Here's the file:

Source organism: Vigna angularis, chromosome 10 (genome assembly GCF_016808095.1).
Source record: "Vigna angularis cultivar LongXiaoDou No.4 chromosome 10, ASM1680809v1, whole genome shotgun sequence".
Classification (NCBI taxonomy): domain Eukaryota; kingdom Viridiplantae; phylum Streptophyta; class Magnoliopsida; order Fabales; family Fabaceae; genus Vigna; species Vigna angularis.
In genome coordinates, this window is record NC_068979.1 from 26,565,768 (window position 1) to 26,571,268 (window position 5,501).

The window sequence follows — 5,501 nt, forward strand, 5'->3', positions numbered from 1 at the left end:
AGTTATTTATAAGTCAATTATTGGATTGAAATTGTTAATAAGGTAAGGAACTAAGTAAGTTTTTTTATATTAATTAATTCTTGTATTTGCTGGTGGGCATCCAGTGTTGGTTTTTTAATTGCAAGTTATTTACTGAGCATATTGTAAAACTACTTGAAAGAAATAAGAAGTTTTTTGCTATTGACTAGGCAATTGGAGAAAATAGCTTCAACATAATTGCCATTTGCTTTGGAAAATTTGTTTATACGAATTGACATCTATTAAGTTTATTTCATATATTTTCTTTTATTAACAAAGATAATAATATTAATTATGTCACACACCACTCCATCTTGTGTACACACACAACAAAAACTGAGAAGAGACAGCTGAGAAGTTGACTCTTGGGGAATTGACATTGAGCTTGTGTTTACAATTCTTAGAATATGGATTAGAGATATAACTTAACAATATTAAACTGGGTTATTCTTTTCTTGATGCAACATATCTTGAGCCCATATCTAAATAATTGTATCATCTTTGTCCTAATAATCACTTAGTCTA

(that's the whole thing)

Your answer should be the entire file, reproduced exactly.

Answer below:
Source organism: Vigna angularis, chromosome 10 (genome assembly GCF_016808095.1).
Source record: "Vigna angularis cultivar LongXiaoDou No.4 chromosome 10, ASM1680809v1, whole genome shotgun sequence".
Classification (NCBI taxonomy): domain Eukaryota; kingdom Viridiplantae; phylum Streptophyta; class Magnoliopsida; order Fabales; family Fabaceae; genus Vigna; species Vigna angularis.
In genome coordinates, this window is record NC_068979.1 from 26,565,768 (window position 1) to 26,571,268 (window position 5,501).

The window sequence follows — 5,501 nt, forward strand, 5'->3', positions numbered from 1 at the left end:
AGTTATTTATAAGTCAATTATTGGATTGAAATTGTTAATAAGGTAAGGAACTAAGTAAGTTTTTTTATATTAATTAATTCTTGTATTTGCTGGTGGGCATCCAGTGTTGGTTTTTTAATTGCAAGTTATTTACTGAGCATATTGTAAAACTACTTGAAAGAAATAAGAAGTTTTTTGCTATTGACTAGGCAATTGGAGAAAATAGCTTCAACATAATTGCCATTTGCTTTGGAAAATTTGTTTATACGAATTGACATCTATTAAGTTTATTTCATATATTTTCTTTTATTAACAAAGATAATAATATTAATTATGTCACACACCACTCCATCTTGTGTACACACACAACAAAAACTGAGAAGAGACAGCTGAGAAGTTGACTCTTGGGGAATTGACATTGAGCTTGTGTTTACAATTCTTAGAATATGGATTAGAGATATAACTTAACAATATTAAACTGGGTTATTCTTTTCTTGATGCAACATATCTTGAGCCCATATCTAAATAATTGTATCATCTTTGTCCTAATAATCACTTAGTCTA